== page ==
Stanwyck was made for this kind of role. She is part Stella Dallas, part Victoria Barkley. Some may wonder why she sacrifices so much for her “great man”, but that’s the nature of old Hollywood. Catch it if you can.
Le Corbeau (The Raven; 1943)
Director Henri-Georges Clouzot was known as “the French Hitchcock” and with good reason. Most famous for 1955’s Les Diaboliques, Clouzot shot Le Corbeau during the war and its somber mood and very adult themes reflect the conditions of his nation at the time. More a mystery than a suspense, the latter characteristic is always present.
Le Corbeau or The Raven is the signature used by a poison pen letter writer in a small French burg, whose main aggression is directed at a local doctor (Pierre Fresnay). The letters accuse, among many other things, the doctor of being an abortionist. Pretty frank topic during World War II, or anytime before the new millennium for that fact. The entire film is frank and extremely well made. Even if you aren’t into sub-titles, if you like film noir at all, I suggest you give this foreign flick a try, as it is very noirish in feel.
Four Frightened People (1934)
I don’t usually write about films that I didn’t really enjoy, but with this particular post, one takes the good with the bad. It’s not that Four Frightened People is particularly bad, it’s just not all that good. Directed by the gargantuan filmmaker Cecil B. DeMille, it did not even make back its cost and DeMille counted it one of his box office turkeys.
The story tells of four completely different types from the western world, who evacuate a ship off the Malayan coast, which has been striken with bubonic plague. They make their way to land only to be lost in the deepest jungle, to be hunted by nasty natives and even nastier attitudes among themselves. Think Survivor 1934.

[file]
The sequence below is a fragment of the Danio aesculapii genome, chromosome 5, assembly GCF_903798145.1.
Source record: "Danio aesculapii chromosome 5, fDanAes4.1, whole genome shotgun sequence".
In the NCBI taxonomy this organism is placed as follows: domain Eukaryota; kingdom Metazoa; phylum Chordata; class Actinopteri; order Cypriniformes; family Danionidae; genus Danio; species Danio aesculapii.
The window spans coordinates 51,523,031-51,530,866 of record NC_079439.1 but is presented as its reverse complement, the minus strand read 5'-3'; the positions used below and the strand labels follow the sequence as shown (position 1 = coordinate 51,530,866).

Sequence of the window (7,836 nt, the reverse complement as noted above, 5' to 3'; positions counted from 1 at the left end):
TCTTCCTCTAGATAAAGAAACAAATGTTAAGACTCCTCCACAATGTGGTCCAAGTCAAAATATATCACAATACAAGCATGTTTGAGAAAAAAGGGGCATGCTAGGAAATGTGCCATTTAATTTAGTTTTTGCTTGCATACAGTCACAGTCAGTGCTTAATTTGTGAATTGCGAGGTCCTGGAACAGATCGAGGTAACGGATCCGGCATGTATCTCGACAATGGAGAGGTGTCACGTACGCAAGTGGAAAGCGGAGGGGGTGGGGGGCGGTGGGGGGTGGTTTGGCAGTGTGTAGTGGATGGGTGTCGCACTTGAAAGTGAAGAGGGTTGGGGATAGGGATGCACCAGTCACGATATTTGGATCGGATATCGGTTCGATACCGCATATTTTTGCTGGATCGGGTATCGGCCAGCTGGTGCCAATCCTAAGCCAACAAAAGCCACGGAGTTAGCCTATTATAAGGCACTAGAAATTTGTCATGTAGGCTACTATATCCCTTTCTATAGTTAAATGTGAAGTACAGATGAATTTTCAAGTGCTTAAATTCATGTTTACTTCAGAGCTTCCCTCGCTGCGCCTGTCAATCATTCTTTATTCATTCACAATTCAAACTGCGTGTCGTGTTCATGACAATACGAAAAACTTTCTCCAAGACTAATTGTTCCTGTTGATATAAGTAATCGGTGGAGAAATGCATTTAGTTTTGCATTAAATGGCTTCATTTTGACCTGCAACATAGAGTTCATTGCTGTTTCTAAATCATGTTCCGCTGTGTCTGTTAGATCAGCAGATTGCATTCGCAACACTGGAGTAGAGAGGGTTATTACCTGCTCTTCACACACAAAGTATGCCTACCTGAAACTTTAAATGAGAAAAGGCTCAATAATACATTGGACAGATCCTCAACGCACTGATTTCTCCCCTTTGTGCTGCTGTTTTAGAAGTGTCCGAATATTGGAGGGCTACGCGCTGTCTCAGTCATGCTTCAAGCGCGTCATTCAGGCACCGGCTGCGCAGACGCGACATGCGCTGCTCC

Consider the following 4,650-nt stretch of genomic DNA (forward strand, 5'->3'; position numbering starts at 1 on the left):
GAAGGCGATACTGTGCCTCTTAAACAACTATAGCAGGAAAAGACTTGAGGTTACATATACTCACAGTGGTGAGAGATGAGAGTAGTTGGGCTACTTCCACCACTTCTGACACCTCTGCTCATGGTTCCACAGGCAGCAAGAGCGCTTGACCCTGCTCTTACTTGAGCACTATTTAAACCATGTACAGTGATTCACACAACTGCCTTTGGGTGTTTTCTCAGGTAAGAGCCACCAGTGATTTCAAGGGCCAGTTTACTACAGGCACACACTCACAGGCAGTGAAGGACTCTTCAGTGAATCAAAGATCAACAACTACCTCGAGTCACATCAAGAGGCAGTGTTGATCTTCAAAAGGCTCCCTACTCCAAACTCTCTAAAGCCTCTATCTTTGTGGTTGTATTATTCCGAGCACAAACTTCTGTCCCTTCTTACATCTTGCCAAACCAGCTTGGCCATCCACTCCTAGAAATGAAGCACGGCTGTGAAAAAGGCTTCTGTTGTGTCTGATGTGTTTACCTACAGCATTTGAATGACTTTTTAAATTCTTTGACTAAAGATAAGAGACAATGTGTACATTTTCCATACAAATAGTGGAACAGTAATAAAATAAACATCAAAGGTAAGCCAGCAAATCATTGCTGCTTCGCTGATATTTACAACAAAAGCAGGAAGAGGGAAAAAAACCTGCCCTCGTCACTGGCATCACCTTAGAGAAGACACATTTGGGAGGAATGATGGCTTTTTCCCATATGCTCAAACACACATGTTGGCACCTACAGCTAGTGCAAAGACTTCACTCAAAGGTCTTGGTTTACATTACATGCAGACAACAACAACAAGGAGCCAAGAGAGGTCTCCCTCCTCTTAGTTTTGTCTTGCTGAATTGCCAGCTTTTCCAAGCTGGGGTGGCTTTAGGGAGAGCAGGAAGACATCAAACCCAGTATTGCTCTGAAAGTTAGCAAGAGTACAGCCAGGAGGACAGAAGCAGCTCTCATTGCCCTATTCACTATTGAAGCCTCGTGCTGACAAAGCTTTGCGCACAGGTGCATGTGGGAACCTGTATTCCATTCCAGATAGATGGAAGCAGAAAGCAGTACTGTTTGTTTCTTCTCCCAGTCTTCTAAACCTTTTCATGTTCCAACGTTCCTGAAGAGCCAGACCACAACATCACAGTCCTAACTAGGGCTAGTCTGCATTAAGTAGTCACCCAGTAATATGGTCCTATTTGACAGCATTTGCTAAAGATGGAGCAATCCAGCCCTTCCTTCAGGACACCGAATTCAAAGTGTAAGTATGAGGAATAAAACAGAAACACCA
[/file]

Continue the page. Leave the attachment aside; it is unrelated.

Starring Claudette Colbert and Herbert Marshall, with support by William Gargan and Mary Boland, and made at Paramount, the film looks more like one of the studios attempts at a low grade B flick than a Cecil B. DeMille mega-production. But the thing that really got this blogger, was Claudette Colbert, who never disappoints. As a mousy, high strung old maid teacher (can you imagine!), she is anything but classic Colbert. Then she blossoms into a jungle maiden, wearing a sarong of giant banana leaves or leopard print, in full make-up and coiffure. We are talking Fredrick's of Hollywood in the middle of a jungle folks. But the classic Colbert would appear directly after this film was released, because it was then that she played her career changing Oscar winning role in It Happened One Night. One bright spot is Mary Boland. Looking like Paula Deen’s grandmother, Boland is a comic relief of sorts, a toned down version of her Countess DeLave from The Women (1939). I wouldn’t say “Don’t watch this”, as it is watchable but don’t expect a lot either.
There you have it. Rupert’s recent roster of raves and rants. Which leads me to ask, have YOU seen anything delightful or deplorable of late?
Sunday, November 14, 2010
Ah, motherhood. From Madame X to Stella Dallas, Marmee March to Mrs. Judge Hardy (her movie husband, Lewis Stone, even called her “Mother”), the institution of motherhood in Hollywood during the golden age could verge on the sanctimonious and saccharine. That, however, was just one end of the maternal meter. If one goes to the other extreme, they find silly, self serving women, Mommies Dearest to the nth degree. The cinematic grandmaMA to these characters (or even great-grandmaMA, as our subject is an early talkie) would have to be Mother Phelps in RKO’s The Silver Cord (1933).
Based on a play which had a successful run on Broadway in 1926, The Silver Cord is the story of a woman who, by all outward appearances, adores her two grown sons (Joel McCrea and Eric Linden). But as we begin to realize, barely before Mrs. Phelps (her first name is never mentioned) gets her coat off in her first scene, this woman is a manipulative, conniving, self centered barracuda, who, upon meeting her new daughter-in-law (Irene Dunne) for the first time, marks her line in the sand as to where her son’s loyalties should lie! Also present is her younger son’s fiancee (Frances Dee). Matriarch Phelps is ready to devour Dunne, limbs and all, as the main course and finish off Dee, as the lighter, easier to digest dessert, albeit under the guise of sugar-laden maternal concern for her ”big young things.” Dunne’s character, Christina, is a scientist; bright, modern and intelligent and has no intention of giving up her new husband (McCrea) to “another woman” as she calls his mother.